Valerie Duffy studies how preschoolers perceive vegetables. Children with taste and smell sensitivity present a special challenge – supertasters with higher density of tastebuds find vegetables too bitter, not sweet enough, and the flavors too strong. Dislike of one vegetable can lead to generalized dislike of the category “vegetables.” Middle ear infections can also change how children experience flavors- pushing them further from vegetables. Experiments with sweetening vegetables increase children’s intake. Long term, the idea is that sugar can be used for exposure or conditioning, and eventually the children learn to like that vegetable, without the extra sweetness. Improving vegetable consumption is complicated, including nutrition education, increasing access to vegetables and accommodating for taste and preference.

The basic biological preferences that we are born with mean that children love sugar and avoid bitter. I’ve written about this inherent sugar preference before, but these researchers brought data. Julie Mennella showed a video of a baby’s first tast of a green vegetable, and the resulting unhappy face illustrates the challenges of convincing children that vegetables taste good. Exposing babies to a variety of vegetables, they become more accepting of new vegetables, the same with fruit. Mennella points out that early-life programming is key to future food choices.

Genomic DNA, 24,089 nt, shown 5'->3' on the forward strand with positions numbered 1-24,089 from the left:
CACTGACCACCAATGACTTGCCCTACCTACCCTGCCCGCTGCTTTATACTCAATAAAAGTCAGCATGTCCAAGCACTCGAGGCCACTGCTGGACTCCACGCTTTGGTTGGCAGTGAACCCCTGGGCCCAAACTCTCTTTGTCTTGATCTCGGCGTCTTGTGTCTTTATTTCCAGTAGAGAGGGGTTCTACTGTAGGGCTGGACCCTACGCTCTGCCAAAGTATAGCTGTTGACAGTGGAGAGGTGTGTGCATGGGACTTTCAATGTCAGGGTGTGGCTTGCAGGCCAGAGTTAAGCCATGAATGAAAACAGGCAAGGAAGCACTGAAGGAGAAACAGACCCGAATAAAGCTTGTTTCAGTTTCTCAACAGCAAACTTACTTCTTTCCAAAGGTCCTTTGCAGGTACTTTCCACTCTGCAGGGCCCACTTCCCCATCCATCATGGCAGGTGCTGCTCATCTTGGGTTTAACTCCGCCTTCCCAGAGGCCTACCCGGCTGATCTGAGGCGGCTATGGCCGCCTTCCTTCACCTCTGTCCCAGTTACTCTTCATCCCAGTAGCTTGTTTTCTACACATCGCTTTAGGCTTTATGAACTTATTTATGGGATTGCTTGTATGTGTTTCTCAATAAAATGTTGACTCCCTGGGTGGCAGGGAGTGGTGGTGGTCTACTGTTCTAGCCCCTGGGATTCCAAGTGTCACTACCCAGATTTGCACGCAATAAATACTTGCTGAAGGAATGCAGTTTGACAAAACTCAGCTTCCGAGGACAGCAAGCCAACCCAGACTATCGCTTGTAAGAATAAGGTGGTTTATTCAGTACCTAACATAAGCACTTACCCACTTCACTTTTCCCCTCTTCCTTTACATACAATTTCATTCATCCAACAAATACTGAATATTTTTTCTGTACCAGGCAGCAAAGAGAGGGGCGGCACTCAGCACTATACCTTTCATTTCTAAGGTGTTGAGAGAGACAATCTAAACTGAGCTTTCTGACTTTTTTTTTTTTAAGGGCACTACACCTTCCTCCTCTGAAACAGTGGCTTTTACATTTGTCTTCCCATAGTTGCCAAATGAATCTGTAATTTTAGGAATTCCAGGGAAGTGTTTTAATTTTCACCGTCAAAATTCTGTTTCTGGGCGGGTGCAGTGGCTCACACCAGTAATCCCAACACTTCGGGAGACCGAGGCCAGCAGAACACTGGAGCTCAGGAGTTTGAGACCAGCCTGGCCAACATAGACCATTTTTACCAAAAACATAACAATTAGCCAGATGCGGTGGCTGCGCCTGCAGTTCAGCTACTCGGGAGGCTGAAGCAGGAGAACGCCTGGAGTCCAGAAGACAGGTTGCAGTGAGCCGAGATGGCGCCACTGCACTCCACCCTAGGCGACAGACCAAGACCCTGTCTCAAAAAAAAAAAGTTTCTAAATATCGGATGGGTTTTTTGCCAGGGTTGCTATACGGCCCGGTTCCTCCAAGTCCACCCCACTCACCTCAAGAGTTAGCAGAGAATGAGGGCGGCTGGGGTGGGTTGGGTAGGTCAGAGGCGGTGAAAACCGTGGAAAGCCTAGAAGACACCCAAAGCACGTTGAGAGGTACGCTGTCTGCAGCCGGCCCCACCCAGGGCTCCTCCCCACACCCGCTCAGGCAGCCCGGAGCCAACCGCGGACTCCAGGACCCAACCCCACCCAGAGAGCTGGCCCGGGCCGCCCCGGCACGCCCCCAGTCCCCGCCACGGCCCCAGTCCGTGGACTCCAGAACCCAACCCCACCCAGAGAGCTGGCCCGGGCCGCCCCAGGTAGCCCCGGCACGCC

I’ve often thought, when friends tell me that they don’t like tomatoes, that the problem is really that they’ve never had a delicious tomato, just off the vine from my mother’s garden or the farmer’s market in August. Grocery store tomatoes, in February, stiff orange slices decorating a salad, are not appealing. I hope the Klee’s research can succeed in figure out how to bring tastiness back to mass produced tomatoes, for society’s sake, but for me, I’m happy to wait until the late summer bonanza of perfect garden tomatoes, when I eat several a day and pack the freezer with a winter supply of tomato sauce. But I never put them in the refrigerator!